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Taipei event remembers prominent artist Chen Chi-kwan

2015/11/12 23:20:22

Taipei, Nov. 12 (CNA) An event was held in Taipei on Wednesday to showcase copies of paintings by late prominent artist Chen Chi-kwan (陳其寬) and launch cultural and creative products inspired by his artworks.

Over a dozen limited-edition lithographs were on display at the one-day event to commemorate Chen, a painter-architect known for his innovative perspective and style of painting that revolutionized traditional Chinese calligraphy and brush paintings.

Chen was one of the first contemporary Chinese painters to incorporate Western painting techniques such as dripping, rubbing and collage into traditional Chinese paintings, Fan Pan (潘襎), director and associate professor at Fo Guang University's Department of Cultural Assets and Reinvention, told CNA.

His training as an architect also gave his work a unique perspective that crosses time and space, Pan said, calling Chen an "oddity" in the art world.

"Of all the artists in the post-war Chinese community, Chen Chi-kwan was the one with the most distinctive style. His works are refreshing but traditional, and he injected in them a new vitality, which put them ahead of their time," Pan said.


(Chen's painting "Valley")


(Chen's painting "Labyrinth")


(Chen's painting "South of Yangtze")

Among the artworks on display Wednesday were copies of Chen's most celebrated paintings, including "Less is More" - which shows two goldfish in adjacent bowls. The minimal brushwork and simplicity of the painting reflect Chen's belief that "less is more," Pan said.


("Less is More")

Another painting, "Busy," depicts a mother monkey picking her baby's hair for lice.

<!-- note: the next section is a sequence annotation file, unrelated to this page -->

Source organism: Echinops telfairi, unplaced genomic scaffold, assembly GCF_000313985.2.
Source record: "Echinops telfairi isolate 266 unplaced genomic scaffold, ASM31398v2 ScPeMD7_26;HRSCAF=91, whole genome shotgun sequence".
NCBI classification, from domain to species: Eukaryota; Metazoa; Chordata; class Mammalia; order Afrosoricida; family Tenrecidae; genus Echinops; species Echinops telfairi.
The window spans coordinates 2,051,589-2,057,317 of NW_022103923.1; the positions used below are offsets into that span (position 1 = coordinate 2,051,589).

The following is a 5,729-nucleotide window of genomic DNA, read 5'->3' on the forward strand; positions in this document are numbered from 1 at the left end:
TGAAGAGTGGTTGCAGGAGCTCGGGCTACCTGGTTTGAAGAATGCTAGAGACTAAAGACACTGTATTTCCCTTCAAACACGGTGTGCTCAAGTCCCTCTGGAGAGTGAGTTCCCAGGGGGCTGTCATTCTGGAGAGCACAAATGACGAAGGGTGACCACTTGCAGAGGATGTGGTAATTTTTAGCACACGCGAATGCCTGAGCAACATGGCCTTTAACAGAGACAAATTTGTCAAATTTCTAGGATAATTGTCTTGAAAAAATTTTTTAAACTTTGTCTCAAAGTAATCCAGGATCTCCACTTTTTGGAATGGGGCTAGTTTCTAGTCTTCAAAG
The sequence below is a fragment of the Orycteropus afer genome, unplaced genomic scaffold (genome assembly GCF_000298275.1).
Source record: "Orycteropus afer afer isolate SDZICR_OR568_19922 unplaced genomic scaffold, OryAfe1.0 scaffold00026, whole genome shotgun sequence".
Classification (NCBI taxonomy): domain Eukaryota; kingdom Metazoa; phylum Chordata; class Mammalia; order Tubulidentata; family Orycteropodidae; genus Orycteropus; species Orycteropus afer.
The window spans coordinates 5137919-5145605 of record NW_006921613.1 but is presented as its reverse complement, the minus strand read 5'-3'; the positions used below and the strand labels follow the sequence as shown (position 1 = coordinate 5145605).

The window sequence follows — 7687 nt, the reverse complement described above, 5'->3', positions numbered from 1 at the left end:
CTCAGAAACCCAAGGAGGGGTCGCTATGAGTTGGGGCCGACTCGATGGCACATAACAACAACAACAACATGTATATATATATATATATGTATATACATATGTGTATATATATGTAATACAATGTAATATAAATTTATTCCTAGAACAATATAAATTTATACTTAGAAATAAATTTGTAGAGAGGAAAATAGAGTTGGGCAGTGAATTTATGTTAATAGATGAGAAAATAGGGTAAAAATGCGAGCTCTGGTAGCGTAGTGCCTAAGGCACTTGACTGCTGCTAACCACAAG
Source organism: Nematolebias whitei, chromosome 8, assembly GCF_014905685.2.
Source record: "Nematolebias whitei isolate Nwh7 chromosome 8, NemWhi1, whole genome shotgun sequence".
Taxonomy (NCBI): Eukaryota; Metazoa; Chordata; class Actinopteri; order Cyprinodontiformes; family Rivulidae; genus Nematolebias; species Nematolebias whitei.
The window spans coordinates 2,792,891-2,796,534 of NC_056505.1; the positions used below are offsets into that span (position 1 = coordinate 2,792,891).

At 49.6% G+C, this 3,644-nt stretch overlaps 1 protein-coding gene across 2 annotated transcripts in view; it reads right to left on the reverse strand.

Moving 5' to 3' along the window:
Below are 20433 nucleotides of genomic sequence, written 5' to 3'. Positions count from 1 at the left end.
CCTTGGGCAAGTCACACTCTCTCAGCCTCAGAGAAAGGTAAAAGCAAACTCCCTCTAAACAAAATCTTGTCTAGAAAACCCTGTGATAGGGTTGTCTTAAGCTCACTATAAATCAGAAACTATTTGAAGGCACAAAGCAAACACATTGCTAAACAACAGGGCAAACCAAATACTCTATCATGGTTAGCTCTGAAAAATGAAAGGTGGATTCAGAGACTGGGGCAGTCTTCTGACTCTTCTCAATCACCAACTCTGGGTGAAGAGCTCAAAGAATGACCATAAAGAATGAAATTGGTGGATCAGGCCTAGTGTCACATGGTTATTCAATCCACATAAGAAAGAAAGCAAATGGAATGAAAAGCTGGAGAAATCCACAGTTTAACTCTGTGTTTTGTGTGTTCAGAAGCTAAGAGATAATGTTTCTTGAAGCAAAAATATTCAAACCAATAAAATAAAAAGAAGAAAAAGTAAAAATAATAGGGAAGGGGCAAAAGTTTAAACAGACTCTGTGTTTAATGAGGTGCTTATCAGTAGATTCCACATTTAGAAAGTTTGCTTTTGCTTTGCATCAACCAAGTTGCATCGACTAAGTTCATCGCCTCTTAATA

"Our first impression of monkeys is that they are restless. But monkeys emerge calm under his brush. They exude an air of love," a sense of warmth that can be seen throughout Chen's works, Pan said.


("Busy")

Born in 1921 in Beijing, Chen's youth was marked by constant moving with his family due to China's War of Resistance against Japan. He served as an interpreter in the China-Burma-India Theater of World War II and studied architecture in the United States after the war.

In 1960, he returned to Taiwan and oversaw the design of the renowned Luce Memorial Chapel at Tunghai University. He was one of the recipients of Taiwan's prestigious National Award for Arts in 2004. Judges at the time said the "decorative colors, architectural lines and mystical spaces" in his paintings "inspired us to see our surroundings in a new light."

Chen passed away at the age of 87 in the United States in 2007.


(Chen Chi-kwan, from the website of Chen Chi Kwan Education & Cultural Foundation)


(Luce Memorial Chapel, from the website of Chen Chi Kwan Education & Cultural Foundation)


(Chen's painting "Quiescence")


(Chen's painting "Peace")

In addition to paintings, monkey and goldfish-themed porcelain tea wares based on Chen's paintings were also displayed at the Wednesday event.

"The reason why we're introducing cultural and creative products is because my dad's art is usually displayed in a museum environment, but I wanted to bring it into everyday life, so that everyone can be able to enjoy his art," said Chih Chen (陳芝平), daughter of Chen Chi-kwan and head of Chi Kwan Chen Gallery.

Tony Tseng (曾國源), CEO of Artilize Worldwide Co., which collaborated with Chi Kwan Chen Gallery to create the porcelain tea wares, said the tea wares are set to hit store shelves in Taiwan before the end of the year.


(porcelain tea wares)



(By Christie Chen)
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